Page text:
Paradoxes of Group Life Group Norms and Socialization processes ADLT 612 – Spring 2009 Class Session 3
Agenda <ul><li>Brief overview of our readings </li></ul><ul><li>Introduction to the Paradoxes of Belonging: The paradox of...
Questions to Consider <ul><li>What does belonging to a group entail? </li></ul><ul><li>What are the conflicting and contra...
What is a paradox? <ul><li>A  paradox  is a statement of conclusion that seems self-contradictory or absurd but is really ...
The Paradox of Identity <ul><li>This paradox examines the link between individual identity and group identity: </li></ul><...
The Paradox of Identity, continued <ul><li>Similarly, the group as a whole often expresses concern over whether its purpos...
Group Norms <ul><li>Norms are informal ground rules that provide guidelines concerning appropriate and inappropriate behav...
Group Norms, continued <ul><li>The group’s response to deviant behavior is to keep it in check. </li></ul><ul><li>Since th...
Paradox of Identity <ul><li>A paradoxical approach to identity conceptualizes the processes through which both the individ...
Upcoming SlideShare
Loading in …5
×

Paradoxes Of Group Life Class Session 3

3,408 views
2,930 views

Published on

Published in: Education
0 Comments
1 Like
Statistics
Notes
  • Be the first to comment

No Downloads
Views
Total views
3,408
On SlideShare
0
From Embeds
0
Number of Embeds
13
Actions
Shares
0
Downloads
36
Comments
0
Likes
1
Embeds 0
No embeds

No notes for slide

Paradoxes Of Group Life Class Session 3

  1. 1. Paradoxes of Group Life Group Norms and Socialization processes ADLT 612 – Spring 2009 Class Session 3
  2. 2. Agenda <ul><li>Brief overview of our readings </li></ul><ul><li>Introduction to the Paradoxes of Belonging: The paradox of Identity </li></ul><ul><li>Viewing of “Twelve Angry Men” </li></ul><ul><li>Teams meet to discuss </li></ul>
  3. 3. Questions to Consider <ul><li>What does belonging to a group entail? </li></ul><ul><li>What are the conflicting and contradictory emotions aroused by belonging to a group? </li></ul><ul><li>What must the individual give up in order to belong? …does this change as the group changes? </li></ul><ul><li>What does it mean to be “in” a group? </li></ul>
  4. 4. What is a paradox? <ul><li>A paradox is a statement of conclusion that seems self-contradictory or absurd but is really true. </li></ul><ul><li>Smith and Berg describe a series of paradoxes about group life in their text. </li></ul><ul><li>Our focus tonight is on the paradoxes of belonging: Identity, Involvement, Individuality, and Boundaries </li></ul>
  5. 5. The Paradox of Identity <ul><li>This paradox examines the link between individual identity and group identity: </li></ul><ul><ul><li>Which one comes first? </li></ul></ul><ul><ul><li>Which determines the other? </li></ul></ul><ul><li>The paradox of identity is the struggle of individuals and the group to establish a unique and meaningful identity in which each is an integral part of the other. </li></ul><ul><li>When individuals approach a group, they struggle with what they are going to have to “give up” in order to belong to the group. </li></ul>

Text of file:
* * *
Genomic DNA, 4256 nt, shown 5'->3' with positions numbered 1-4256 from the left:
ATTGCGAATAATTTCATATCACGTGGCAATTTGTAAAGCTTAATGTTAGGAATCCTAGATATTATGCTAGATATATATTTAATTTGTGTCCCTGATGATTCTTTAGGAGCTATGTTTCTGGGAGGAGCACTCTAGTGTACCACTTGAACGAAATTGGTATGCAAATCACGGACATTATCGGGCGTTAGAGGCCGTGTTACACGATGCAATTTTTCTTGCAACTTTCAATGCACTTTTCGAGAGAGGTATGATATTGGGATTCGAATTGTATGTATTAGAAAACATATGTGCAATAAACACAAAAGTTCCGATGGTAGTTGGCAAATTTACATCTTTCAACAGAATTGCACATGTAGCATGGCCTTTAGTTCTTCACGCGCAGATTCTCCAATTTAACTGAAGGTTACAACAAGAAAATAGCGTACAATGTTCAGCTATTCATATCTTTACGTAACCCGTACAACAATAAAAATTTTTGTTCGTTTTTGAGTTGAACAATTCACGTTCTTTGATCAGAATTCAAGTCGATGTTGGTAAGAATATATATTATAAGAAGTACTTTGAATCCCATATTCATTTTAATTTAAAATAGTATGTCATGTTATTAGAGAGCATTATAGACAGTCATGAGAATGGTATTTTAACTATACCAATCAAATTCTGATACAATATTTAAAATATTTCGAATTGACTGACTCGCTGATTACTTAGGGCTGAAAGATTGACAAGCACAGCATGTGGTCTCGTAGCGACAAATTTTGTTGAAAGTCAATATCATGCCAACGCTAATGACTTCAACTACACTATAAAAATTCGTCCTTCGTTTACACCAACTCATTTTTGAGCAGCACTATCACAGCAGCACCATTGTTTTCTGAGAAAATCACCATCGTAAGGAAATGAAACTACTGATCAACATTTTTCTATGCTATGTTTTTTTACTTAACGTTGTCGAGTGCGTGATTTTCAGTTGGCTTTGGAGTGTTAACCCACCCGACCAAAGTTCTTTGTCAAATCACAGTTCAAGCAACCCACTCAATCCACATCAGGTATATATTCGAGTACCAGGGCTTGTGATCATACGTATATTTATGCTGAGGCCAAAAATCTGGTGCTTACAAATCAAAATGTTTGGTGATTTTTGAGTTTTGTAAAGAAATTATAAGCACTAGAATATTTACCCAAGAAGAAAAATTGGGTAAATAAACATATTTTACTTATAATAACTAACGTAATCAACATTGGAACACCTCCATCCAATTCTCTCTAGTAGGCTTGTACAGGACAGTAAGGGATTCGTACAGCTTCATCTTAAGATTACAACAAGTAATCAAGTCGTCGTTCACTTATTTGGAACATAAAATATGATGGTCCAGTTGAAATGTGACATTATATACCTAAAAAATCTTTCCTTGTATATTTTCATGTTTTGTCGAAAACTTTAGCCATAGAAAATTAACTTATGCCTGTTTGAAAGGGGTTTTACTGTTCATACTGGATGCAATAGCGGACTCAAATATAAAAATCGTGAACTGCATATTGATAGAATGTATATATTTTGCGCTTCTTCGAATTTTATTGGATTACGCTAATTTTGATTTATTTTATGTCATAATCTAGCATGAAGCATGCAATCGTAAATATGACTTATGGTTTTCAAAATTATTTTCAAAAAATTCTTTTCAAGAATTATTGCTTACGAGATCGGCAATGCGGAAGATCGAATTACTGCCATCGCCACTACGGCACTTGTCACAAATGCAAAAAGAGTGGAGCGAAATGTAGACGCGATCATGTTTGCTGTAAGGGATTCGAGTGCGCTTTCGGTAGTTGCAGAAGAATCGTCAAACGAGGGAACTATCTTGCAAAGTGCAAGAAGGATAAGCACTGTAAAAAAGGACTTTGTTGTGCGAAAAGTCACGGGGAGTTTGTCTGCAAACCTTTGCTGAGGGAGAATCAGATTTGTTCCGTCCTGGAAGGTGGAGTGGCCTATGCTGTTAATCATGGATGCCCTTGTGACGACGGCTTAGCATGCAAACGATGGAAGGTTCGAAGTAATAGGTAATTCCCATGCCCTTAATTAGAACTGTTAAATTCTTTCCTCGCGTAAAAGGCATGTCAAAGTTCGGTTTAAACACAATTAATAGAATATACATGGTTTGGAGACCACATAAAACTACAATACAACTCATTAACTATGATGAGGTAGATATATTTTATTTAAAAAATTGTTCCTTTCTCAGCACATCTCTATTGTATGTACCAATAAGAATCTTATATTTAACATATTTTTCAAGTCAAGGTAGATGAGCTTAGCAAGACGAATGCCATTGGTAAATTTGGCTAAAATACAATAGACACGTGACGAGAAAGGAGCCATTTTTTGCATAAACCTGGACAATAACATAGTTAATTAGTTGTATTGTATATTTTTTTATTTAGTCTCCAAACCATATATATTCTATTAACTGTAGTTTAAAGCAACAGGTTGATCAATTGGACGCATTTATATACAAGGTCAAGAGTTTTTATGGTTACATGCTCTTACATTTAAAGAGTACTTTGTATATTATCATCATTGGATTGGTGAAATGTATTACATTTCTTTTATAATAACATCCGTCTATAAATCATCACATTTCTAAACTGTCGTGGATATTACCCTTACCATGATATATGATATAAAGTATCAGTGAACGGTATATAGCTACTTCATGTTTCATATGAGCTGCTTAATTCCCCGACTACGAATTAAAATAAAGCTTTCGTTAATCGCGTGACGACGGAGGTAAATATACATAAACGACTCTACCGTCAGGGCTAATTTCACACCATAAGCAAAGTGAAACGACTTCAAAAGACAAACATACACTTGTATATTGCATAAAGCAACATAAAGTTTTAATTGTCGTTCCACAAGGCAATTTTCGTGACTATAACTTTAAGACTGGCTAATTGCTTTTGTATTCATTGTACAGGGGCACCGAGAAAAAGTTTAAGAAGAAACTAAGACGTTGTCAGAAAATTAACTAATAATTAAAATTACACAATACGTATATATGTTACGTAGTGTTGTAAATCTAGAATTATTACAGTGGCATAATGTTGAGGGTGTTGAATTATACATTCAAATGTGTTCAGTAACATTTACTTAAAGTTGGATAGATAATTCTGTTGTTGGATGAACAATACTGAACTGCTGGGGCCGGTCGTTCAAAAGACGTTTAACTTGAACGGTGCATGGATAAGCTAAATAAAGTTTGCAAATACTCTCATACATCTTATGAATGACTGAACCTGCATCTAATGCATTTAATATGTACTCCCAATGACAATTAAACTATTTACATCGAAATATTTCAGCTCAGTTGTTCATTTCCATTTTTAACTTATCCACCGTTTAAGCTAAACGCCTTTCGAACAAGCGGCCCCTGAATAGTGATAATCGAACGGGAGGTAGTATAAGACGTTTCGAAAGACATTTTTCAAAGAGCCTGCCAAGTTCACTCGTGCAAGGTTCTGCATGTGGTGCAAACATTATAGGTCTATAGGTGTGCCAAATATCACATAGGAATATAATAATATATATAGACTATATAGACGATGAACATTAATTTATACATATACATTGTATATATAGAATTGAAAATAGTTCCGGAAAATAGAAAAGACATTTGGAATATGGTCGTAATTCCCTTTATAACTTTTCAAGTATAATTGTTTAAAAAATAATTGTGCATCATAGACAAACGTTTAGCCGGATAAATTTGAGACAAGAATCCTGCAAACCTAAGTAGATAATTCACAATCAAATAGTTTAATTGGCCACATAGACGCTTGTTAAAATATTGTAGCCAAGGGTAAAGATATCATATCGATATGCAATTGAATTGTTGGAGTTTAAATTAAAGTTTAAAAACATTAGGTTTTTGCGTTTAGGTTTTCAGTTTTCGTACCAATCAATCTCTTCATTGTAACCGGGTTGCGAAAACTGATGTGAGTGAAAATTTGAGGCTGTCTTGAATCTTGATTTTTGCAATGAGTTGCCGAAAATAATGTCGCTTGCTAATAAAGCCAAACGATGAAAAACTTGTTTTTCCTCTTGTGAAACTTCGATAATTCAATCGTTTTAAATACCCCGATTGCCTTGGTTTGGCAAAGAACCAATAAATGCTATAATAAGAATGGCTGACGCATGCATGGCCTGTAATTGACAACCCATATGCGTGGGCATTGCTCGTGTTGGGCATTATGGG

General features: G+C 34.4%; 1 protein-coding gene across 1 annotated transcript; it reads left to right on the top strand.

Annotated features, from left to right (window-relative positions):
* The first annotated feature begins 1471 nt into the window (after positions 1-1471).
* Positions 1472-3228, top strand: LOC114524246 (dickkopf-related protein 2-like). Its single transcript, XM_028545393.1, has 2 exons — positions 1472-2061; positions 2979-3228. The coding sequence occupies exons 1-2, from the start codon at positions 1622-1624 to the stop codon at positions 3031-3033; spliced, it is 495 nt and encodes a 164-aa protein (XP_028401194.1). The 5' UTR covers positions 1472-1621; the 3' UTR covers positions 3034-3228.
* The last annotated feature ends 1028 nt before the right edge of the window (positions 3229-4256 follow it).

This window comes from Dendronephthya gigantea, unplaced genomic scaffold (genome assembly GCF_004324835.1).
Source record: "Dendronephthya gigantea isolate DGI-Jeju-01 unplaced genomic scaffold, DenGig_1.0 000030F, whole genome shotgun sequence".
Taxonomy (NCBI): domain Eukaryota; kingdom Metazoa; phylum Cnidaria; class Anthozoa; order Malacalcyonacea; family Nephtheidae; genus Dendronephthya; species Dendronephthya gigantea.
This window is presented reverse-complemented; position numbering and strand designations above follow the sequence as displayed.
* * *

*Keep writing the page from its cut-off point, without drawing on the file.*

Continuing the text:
6. 6. The Paradox of Identity, continued <ul><li>Similarly, the group as a whole often expresses concern over whether its purposes can be accomplished given the members that compose the group. </li></ul><ul><li>These twin dilemmas mean that individuals are continually looking for “good” groups to join (i.e., ones in which their individuality will be minimally compromised) …. </li></ul><ul><li>… . While groups are looking for members who are willing to put the group concerns ahead of individual interests. </li></ul><ul><li>These dilemmas are often expressed in “either/or” terms. </li></ul>
  7. 7. Group Norms <ul><li>Norms are informal ground rules that provide guidelines concerning appropriate and inappropriate behavior in a group. </li></ul><ul><li>Norms are implicitly understood by members </li></ul><ul><li>They are always operating beneath the surface and form the “character” of the group. </li></ul><ul><li>When there is conflict between how an individual wishes to act and how the norms prescribe he/she “should” act, the pressure is always on the individual to change and adapt to the group. </li></ul>
  8. 8. Group Norms, continued <ul><li>The group’s response to deviant behavior is to keep it in check. </li></ul><ul><li>Since the deviance seems counter to group norms, the group is unable to see that its very norms created the deviant behavior. </li></ul><ul><li>If the group sees the deviancy not as expression of the group itself, but as a characteristic of the individual, then it may elect to eliminate the individual from the group. </li></ul><ul><li>In rejecting the deviant from the group, the group is rejecting self-knowledge of itself. </li></ul>
  9. 9. Paradox of Identity <ul><li>A paradoxical approach to identity conceptualizes the processes through which both the individual and the group identity are formed as one and the same. </li></ul><ul><li>The paradox of identity conceives of the individual as deriving meaning from the group, while at the same time, the group derives meaning from the individual. </li></ul><ul><li>Thus, individuals create, and are created by, the groups to which they belong. </li></ul>

×